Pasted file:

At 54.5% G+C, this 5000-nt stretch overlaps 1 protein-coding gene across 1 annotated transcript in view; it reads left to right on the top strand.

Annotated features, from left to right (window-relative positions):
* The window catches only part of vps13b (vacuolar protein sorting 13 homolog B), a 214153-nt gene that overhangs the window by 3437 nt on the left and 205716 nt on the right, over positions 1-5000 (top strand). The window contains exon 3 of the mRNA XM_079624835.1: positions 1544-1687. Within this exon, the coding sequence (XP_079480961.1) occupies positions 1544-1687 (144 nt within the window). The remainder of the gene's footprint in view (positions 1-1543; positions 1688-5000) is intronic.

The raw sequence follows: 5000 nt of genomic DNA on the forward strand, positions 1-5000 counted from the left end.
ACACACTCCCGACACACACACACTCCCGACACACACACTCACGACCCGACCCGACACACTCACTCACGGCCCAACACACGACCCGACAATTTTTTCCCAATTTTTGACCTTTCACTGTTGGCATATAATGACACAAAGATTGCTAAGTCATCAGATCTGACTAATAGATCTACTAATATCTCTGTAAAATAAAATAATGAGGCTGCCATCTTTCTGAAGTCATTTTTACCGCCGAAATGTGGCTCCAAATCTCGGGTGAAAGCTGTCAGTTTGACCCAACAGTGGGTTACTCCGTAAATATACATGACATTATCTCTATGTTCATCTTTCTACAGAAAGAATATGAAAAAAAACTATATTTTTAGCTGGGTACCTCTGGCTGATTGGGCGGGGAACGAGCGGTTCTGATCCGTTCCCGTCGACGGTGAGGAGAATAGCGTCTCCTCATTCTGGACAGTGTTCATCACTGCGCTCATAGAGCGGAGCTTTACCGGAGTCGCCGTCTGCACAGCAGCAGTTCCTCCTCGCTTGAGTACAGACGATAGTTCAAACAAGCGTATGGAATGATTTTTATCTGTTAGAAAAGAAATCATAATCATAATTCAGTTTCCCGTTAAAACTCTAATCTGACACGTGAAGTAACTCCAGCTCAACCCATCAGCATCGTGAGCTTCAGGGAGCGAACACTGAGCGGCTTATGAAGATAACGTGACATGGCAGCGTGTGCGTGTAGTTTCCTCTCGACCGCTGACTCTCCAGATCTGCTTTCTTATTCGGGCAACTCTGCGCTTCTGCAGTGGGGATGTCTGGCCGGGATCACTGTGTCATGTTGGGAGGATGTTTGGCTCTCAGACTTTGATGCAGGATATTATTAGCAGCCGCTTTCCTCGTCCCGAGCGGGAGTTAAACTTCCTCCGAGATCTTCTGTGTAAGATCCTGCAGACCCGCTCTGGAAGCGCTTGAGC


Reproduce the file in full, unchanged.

At 54.5% G+C, this 5000-nt stretch overlaps 1 protein-coding gene across 1 annotated transcript in view; it reads left to right on the top strand.

Annotated features, from left to right (window-relative positions):
* The window catches only part of vps13b (vacuolar protein sorting 13 homolog B), a 214153-nt gene that overhangs the window by 3437 nt on the left and 205716 nt on the right, over positions 1-5000 (top strand). The window contains exon 3 of the mRNA XM_079624835.1: positions 1544-1687. Within this exon, the coding sequence (XP_079480961.1) occupies positions 1544-1687 (144 nt within the window). The remainder of the gene's footprint in view (positions 1-1543; positions 1688-5000) is intronic.

The raw sequence follows: 5000 nt of genomic DNA on the forward strand, positions 1-5000 counted from the left end.
ACACACTCCCGACACACACACACTCCCGACACACACACTCACGACCCGACCCGACACACTCACTCACGGCCCAACACACGACCCGACAATTTTTTCCCAATTTTTGACCTTTCACTGTTGGCATATAATGACACAAAGATTGCTAAGTCATCAGATCTGACTAATAGATCTACTAATATCTCTGTAAAATAAAATAATGAGGCTGCCATCTTTCTGAAGTCATTTTTACCGCCGAAATGTGGCTCCAAATCTCGGGTGAAAGCTGTCAGTTTGACCCAACAGTGGGTTACTCCGTAAATATACATGACATTATCTCTATGTTCATCTTTCTACAGAAAGAATATGAAAAAAAACTATATTTTTAGCTGGGTACCTCTGGCTGATTGGGCGGGGAACGAGCGGTTCTGATCCGTTCCCGTCGACGGTGAGGAGAATAGCGTCTCCTCATTCTGGACAGTGTTCATCACTGCGCTCATAGAGCGGAGCTTTACCGGAGTCGCCGTCTGCACAGCAGCAGTTCCTCCTCGCTTGAGTACAGACGATAGTTCAAACAAGCGTATGGAATGATTTTTATCTGTTAGAAAAGAAATCATAATCATAATTCAGTTTCCCGTTAAAACTCTAATCTGACACGTGAAGTAACTCCAGCTCAACCCATCAGCATCGTGAGCTTCAGGGAGCGAACACTGAGCGGCTTATGAAGATAACGTGACATGGCAGCGTGTGCGTGTAGTTTCCTCTCGACCGCTGACTCTCCAGATCTGCTTTCTTATTCGGGCAACTCTGCGCTTCTGCAGTGGGGATGTCTGGCCGGGATCACTGTGTCATGTTGGGAGGATGTTTGGCTCTCAGACTTTGATGCAGGATATTATTAGCAGCCGCTTTCCTCGTCCCGAGCGGGAGTTAAACTTCCTCCGAGATCTTCTGTGTAAGATCCTGCAGACCCGCTCTGGAAGCGCTTGAGC